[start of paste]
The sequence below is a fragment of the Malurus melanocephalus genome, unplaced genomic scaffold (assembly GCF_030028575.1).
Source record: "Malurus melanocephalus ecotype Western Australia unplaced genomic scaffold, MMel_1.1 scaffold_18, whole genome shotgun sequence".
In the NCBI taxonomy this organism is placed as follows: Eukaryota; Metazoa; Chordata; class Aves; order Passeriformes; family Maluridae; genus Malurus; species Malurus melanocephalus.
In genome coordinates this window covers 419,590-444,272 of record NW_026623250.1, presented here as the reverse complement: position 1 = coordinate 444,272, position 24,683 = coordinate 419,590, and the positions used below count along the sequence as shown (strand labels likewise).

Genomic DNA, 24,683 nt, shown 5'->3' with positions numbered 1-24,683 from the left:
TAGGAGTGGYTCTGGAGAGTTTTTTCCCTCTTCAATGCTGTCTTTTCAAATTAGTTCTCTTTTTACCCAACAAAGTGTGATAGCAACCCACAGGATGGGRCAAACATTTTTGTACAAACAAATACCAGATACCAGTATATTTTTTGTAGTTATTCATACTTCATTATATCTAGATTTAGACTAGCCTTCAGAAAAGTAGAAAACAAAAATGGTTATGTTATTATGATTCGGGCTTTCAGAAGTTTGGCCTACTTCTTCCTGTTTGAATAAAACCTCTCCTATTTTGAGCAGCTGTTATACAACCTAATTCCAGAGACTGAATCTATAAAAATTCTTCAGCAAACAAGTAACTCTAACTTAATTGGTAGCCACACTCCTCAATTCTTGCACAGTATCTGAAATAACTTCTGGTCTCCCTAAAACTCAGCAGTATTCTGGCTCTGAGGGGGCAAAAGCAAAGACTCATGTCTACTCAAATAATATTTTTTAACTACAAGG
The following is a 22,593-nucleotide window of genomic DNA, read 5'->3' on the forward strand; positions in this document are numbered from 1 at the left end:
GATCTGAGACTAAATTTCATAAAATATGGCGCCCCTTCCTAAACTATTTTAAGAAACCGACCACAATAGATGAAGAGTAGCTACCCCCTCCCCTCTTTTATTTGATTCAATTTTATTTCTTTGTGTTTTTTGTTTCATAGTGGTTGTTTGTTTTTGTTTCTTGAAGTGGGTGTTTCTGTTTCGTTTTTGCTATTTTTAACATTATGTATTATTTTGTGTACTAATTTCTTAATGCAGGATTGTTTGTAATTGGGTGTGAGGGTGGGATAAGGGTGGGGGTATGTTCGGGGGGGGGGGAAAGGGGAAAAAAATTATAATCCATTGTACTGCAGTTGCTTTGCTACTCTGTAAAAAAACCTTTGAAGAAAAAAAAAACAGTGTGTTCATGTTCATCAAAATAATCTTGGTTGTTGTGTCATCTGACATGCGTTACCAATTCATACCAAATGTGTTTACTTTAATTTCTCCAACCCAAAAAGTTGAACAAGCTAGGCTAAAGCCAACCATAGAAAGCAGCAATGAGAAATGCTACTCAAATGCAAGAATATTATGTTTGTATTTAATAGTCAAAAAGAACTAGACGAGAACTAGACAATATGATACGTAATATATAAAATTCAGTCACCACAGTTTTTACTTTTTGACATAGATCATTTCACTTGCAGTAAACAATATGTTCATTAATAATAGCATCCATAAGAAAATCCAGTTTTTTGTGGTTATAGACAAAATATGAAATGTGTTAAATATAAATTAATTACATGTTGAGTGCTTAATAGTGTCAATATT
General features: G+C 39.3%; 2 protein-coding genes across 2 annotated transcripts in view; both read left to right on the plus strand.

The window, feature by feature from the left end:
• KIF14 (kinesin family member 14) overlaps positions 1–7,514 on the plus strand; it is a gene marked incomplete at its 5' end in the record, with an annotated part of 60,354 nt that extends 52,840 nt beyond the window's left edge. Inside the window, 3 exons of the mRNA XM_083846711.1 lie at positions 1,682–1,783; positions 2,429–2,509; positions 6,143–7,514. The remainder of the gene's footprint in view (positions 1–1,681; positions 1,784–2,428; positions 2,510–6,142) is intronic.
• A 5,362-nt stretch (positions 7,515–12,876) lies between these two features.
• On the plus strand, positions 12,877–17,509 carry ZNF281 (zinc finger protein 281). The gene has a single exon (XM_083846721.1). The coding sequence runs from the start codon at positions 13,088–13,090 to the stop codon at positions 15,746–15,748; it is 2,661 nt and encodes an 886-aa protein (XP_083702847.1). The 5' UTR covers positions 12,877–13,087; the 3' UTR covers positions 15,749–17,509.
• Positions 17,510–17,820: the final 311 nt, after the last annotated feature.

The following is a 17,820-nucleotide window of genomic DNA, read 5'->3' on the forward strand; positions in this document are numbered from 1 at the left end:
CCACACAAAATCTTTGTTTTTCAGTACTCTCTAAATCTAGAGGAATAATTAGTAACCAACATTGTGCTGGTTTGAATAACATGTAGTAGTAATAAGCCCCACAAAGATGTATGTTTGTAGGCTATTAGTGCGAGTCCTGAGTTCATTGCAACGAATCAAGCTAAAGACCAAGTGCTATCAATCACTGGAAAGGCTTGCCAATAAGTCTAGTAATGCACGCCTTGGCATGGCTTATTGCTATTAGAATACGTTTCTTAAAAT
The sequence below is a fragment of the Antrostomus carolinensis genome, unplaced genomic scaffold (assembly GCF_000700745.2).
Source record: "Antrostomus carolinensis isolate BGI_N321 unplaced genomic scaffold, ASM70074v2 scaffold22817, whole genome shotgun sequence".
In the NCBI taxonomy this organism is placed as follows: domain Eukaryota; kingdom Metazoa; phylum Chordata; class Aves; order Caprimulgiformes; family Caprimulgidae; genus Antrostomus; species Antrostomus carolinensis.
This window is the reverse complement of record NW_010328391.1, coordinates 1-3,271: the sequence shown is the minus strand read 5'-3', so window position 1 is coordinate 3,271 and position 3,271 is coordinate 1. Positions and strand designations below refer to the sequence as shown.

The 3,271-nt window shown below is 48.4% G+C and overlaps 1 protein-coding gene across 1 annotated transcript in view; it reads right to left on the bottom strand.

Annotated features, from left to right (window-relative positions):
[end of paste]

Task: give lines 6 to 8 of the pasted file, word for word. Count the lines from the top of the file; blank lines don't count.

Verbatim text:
TAGGAGTGGYTCTGGAGAGTTTTTTCCCTCTTCAATGCTGTCTTTTCAAATTAGTTCTCTTTTTACCCAACAAAGTGTGATAGCAACCCACAGGATGGGRCAAACATTTTTGTACAAACAAATACCAGATACCAGTATATTTTTTGTAGTTATTCATACTTCATTATATCTAGATTTAGACTAGCCTTCAGAAAAGTAGAAAACAAAAATGGTTATGTTATTATGATTCGGGCTTTCAGAAGTTTGGCCTACTTCTTCCTGTTTGAATAAAACCTCTCCTATTTTGAGCAGCTGTTATACAACCTAATTCCAGAGACTGAATCTATAAAAATTCTTCAGCAAACAAGTAACTCTAACTTAATTGGTAGCCACACTCCTCAATTCTTGCACAGTATCTGAAATAACTTCTGGTCTCCCTAAAACTCAGCAGTATTCTGGCTCTGAGGGGGCAAAAGCAAAGACTCATGTCTACTCAAATAATATTTTTTAACTACAAGG
The following is a 22,593-nucleotide window of genomic DNA, read 5'->3' on the forward strand; positions in this document are numbered from 1 at the left end:
GATCTGAGACTAAATTTCATAAAATATGGCGCCCCTTCCTAAACTATTTTAAGAAACCGACCACAATAGATGAAGAGTAGCTACCCCCTCCCCTCTTTTATTTGATTCAATTTTATTTCTTTGTGTTTTTTGTTTCATAGTGGTTGTTTGTTTTTGTTTCTTGAAGTGGGTGTTTCTGTTTCGTTTTTGCTATTTTTAACATTATGTATTATTTTGTGTACTAATTTCTTAATGCAGGATTGTTTGTAATTGGGTGTGAGGGTGGGATAAGGGTGGGGGTATGTTCGGGGGGGGGGGAAAGGGGAAAAAAATTATAATCCATTGTACTGCAGTTGCTTTGCTACTCTGTAAAAAAACCTTTGAAGAAAAAAAAAACAGTGTGTTCATGTTCATCAAAATAATCTTGGTTGTTGTGTCATCTGACATGCGTTACCAATTCATACCAAATGTGTTTACTTTAATTTCTCCAACCCAAAAAGTTGAACAAGCTAGGCTAAAGCCAACCATAGAAAGCAGCAATGAGAAATGCTACTCAAATGCAAGAATATTATGTTTGTATTTAATAGTCAAAAAGAACTAGACGAGAACTAGACAATATGATACGTAATATATAAAATTCAGTCACCACAGTTTTTACTTTTTGACATAGATCATTTCACTTGCAGTAAACAATATGTTCATTAATAATAGCATCCATAAGAAAATCCAGTTTTTTGTGGTTATAGACAAAATATGAAATGTGTTAAATATAAATTAATTACATGTTGAGTGCTTAATAGTGTCAATATT